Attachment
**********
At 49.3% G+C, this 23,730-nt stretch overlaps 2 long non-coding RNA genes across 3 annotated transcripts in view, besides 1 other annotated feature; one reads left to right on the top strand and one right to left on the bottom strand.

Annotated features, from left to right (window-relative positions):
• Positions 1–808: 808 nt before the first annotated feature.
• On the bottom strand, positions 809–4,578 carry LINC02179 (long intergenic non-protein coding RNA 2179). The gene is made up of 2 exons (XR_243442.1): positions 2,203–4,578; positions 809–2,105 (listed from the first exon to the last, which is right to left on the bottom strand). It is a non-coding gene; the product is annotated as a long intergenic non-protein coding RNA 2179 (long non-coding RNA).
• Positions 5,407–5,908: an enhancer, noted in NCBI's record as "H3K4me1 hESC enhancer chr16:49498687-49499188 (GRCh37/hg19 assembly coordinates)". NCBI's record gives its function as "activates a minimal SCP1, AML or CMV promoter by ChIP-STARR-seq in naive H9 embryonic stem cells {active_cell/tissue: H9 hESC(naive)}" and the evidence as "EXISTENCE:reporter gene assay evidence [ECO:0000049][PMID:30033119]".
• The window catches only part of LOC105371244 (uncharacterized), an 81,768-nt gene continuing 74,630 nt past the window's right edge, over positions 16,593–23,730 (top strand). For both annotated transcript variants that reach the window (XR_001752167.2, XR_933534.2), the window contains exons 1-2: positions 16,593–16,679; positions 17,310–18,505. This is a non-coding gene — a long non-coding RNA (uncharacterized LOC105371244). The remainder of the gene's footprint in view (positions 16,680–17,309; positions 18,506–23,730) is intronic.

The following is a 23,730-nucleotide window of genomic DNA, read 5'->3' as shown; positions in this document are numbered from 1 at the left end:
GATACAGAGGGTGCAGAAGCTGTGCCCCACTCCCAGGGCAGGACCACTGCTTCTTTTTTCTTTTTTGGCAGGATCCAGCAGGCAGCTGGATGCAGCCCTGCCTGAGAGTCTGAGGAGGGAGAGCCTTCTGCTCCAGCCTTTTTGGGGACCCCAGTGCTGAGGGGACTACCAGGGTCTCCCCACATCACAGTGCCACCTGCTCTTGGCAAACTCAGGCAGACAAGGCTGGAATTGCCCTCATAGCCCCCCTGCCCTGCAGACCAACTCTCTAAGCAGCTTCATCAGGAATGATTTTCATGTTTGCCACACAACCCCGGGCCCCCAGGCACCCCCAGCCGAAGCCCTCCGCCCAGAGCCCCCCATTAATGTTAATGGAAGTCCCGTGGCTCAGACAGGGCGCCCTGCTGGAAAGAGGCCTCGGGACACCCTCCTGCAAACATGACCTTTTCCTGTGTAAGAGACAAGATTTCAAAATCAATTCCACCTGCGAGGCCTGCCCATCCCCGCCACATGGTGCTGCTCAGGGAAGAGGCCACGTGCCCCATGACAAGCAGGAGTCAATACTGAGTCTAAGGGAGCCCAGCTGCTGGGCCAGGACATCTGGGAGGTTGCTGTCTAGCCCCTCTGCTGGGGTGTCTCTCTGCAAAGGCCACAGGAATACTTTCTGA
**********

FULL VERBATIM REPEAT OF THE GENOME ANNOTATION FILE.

At 49.3% G+C, this 23,730-nt stretch overlaps 2 long non-coding RNA genes across 3 annotated transcripts in view, besides 1 other annotated feature; one reads left to right on the top strand and one right to left on the bottom strand.

Annotated features, from left to right (window-relative positions):
• Positions 1–808: 808 nt before the first annotated feature.
• On the bottom strand, positions 809–4,578 carry LINC02179 (long intergenic non-protein coding RNA 2179). The gene is made up of 2 exons (XR_243442.1): positions 2,203–4,578; positions 809–2,105 (listed from the first exon to the last, which is right to left on the bottom strand). It is a non-coding gene; the product is annotated as a long intergenic non-protein coding RNA 2179 (long non-coding RNA).
• Positions 5,407–5,908: an enhancer, noted in NCBI's record as "H3K4me1 hESC enhancer chr16:49498687-49499188 (GRCh37/hg19 assembly coordinates)". NCBI's record gives its function as "activates a minimal SCP1, AML or CMV promoter by ChIP-STARR-seq in naive H9 embryonic stem cells {active_cell/tissue: H9 hESC(naive)}" and the evidence as "EXISTENCE:reporter gene assay evidence [ECO:0000049][PMID:30033119]".
• The window catches only part of LOC105371244 (uncharacterized), an 81,768-nt gene continuing 74,630 nt past the window's right edge, over positions 16,593–23,730 (top strand). For both annotated transcript variants that reach the window (XR_001752167.2, XR_933534.2), the window contains exons 1-2: positions 16,593–16,679; positions 17,310–18,505. This is a non-coding gene — a long non-coding RNA (uncharacterized LOC105371244). The remainder of the gene's footprint in view (positions 16,680–17,309; positions 18,506–23,730) is intronic.

The following is a 23,730-nucleotide window of genomic DNA, read 5'->3' as shown; positions in this document are numbered from 1 at the left end:
GATACAGAGGGTGCAGAAGCTGTGCCCCACTCCCAGGGCAGGACCACTGCTTCTTTTTTCTTTTTTGGCAGGATCCAGCAGGCAGCTGGATGCAGCCCTGCCTGAGAGTCTGAGGAGGGAGAGCCTTCTGCTCCAGCCTTTTTGGGGACCCCAGTGCTGAGGGGACTACCAGGGTCTCCCCACATCACAGTGCCACCTGCTCTTGGCAAACTCAGGCAGACAAGGCTGGAATTGCCCTCATAGCCCCCCTGCCCTGCAGACCAACTCTCTAAGCAGCTTCATCAGGAATGATTTTCATGTTTGCCACACAACCCCGGGCCCCCAGGCACCCCCAGCCGAAGCCCTCCGCCCAGAGCCCCCCATTAATGTTAATGGAAGTCCCGTGGCTCAGACAGGGCGCCCTGCTGGAAAGAGGCCTCGGGACACCCTCCTGCAAACATGACCTTTTCCTGTGTAAGAGACAAGATTTCAAAATCAATTCCACCTGCGAGGCCTGCCCATCCCCGCCACATGGTGCTGCTCAGGGAAGAGGCCACGTGCCCCATGACAAGCAGGAGTCAATACTGAGTCTAAGGGAGCCCAGCTGCTGGGCCAGGACATCTGGGAGGTTGCTGTCTAGCCCCTCTGCTGGGGTGTCTCTCTGCAAAGGCCACAGGAATACTTTCTGA